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How to recognise cheese flavours

BY Emma Young

10th Jul 2023 Food Heroes

How to recognise cheese flavours

Ever wondered what the difference is between mozzarella and brie? Camembert and edam? Emma Young is here with her new book, The Cheese Wheel, to demystify cheese

Few foods can be as much of a mystery as cheese. It may taste great in restuarants, but balancing which cheese to pair with something like wine can be confusing. 

Enter The Cheese Wheel, Emma Young’s book that aims to teach you “how to choose and pair cheese like an expert”, so you too can understand cheese like a cheesemonger.

woman preparing cheeseCheese can seem complicated, but it doesn't have to be. Credit: Gorondenoff

In the book, Young explains her cheese wheel model, a system designed to help you understand cheese. There are 112 examples of cheese in the book, each from a different part of the world, so the system is designed to make the daunting task of cheese buying easy. She explains that the wheel has six categories of cheese, ranging from washed rind to semi hard to blue cheese and more.

In this extract, Emma describes how to train your palate and recognise cheese flavours.

Flavour and aroma

Person picking up cheeseAssociating cheese with a memory can help you distinguish one cheese from another. Credit: Михаил Руденко

I like to think about flavour and aroma in memories. This is how our brain processes them and this is how I remember them. Our olfactory memory refers to the recollection of aromas, so this isn’t just me being a romantic. When I am analysing a cheese, I will frequently find a very specific flavour—an association from a past eating experience. For example, a Tomme de Savoie, which is fruity . . . but not just fruit . . . strawberry . . . but not just strawberry . . . strawberry laces. Specifically, the strawberry laces I used to eat every Saturday morning at orchestra rehearsal after three hours of practising the clarinet.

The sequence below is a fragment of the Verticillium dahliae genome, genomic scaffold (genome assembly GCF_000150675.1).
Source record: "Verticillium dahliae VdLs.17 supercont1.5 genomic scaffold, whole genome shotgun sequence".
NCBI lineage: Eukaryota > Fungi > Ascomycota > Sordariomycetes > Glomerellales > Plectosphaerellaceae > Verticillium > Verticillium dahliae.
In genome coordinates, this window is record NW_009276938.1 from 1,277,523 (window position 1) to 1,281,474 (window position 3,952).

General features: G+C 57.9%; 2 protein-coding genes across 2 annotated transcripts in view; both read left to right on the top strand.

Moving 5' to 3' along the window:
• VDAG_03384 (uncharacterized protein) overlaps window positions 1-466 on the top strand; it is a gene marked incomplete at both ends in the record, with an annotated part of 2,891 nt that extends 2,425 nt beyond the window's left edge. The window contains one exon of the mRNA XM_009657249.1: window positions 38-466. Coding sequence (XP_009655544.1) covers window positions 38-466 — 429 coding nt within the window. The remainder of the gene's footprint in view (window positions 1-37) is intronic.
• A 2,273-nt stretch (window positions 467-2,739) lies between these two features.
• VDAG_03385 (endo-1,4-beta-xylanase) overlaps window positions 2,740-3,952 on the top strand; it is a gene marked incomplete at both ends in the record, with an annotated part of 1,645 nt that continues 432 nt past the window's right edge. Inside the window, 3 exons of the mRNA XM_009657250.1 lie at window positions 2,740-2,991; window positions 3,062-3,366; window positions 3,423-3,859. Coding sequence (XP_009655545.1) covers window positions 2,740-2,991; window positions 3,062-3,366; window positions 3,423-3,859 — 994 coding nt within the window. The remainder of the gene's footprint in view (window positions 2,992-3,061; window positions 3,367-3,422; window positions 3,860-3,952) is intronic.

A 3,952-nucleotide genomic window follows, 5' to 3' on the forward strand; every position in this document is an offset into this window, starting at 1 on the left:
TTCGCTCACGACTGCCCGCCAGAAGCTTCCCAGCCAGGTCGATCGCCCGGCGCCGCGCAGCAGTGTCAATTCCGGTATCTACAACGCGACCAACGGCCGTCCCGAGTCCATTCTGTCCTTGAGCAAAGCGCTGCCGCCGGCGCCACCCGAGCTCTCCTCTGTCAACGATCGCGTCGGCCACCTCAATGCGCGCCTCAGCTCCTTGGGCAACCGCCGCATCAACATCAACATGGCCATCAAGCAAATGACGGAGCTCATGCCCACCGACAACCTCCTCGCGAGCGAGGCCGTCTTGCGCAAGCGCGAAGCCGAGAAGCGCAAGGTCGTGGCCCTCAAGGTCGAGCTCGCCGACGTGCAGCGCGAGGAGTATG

"Flavour is personal, and flavour is a lot about experiences too"

Have you ever tried a cheese on holiday which tastes amazing, but when you bring it home to a cloudy January morning, it only tastes “good”? Context has a large impact on the way you taste food.

Tasting involves focus and, if you are stressed, on the phone, working on a project or distracted in any other way, flavour becomes more meaningless and harder to identify.

How cheese works with our senses

Woman sampling cheeseA lot more goes into eating cheese than just tasting it. Credit: Tay Jnr

Taste and smell are molecular senses. This means that when we are smelling and tasting, we are detecting molecules in the air (in our nose) and in our mouth.

When we smell a cheese, or anything for that matter, we are inhaling airborne, volatile molecules, which travel into our nasal cavity and are processed by two patches of sensitive skin in the front of our head. These volatile molecules are only a selection of molecules available in a foodstuff. 

"When we smell a cheese, we are detecting aromas from the paste and rind"

These vary considerably according to batch and producer variation, ageing room, mould growth, the feed the animals have eaten and many more variables. This is why cheese is so complex and why its aroma and flavour changes all the time. 

Tasting cheese

Woman gives man cheeseTasting cheese is a complex process. Credit: nortonrsx

When we taste a cheese, we are detecting more molecules. Our taste receptors are primarily on our taste buds on our tongue. 

"When we taste a cheese, we are allowing that food to interact with our taste buds—The flavour molecules in foods are dissolved in the saliva"

When we are tasting a food, we are not just deciding whether we like it or not, although this is very important. We are extracting information from the food we have put into our mouth, to determine whether that food is suitable for our nourishment.

Cheese and meditation

When I taste as a cheese judge, I need to focus. Think meditative cheese tasting. This is the perfect scenario to taste, but do not worry if this is not a state you can get into (or even want to) each time you eat a piece of cheese. Sometimes I do not want to analyse flavours, and that is completely OK. Sometimes it is good just to enjoy food without thinking about why you are enjoying it.

The Cheese Wheel Cover

The Cheese Wheel: How to choose and pair cheese like an expert (Ebury Press) By Emma Young, £14.99

Banner Credit: Cheese board (Avtor)

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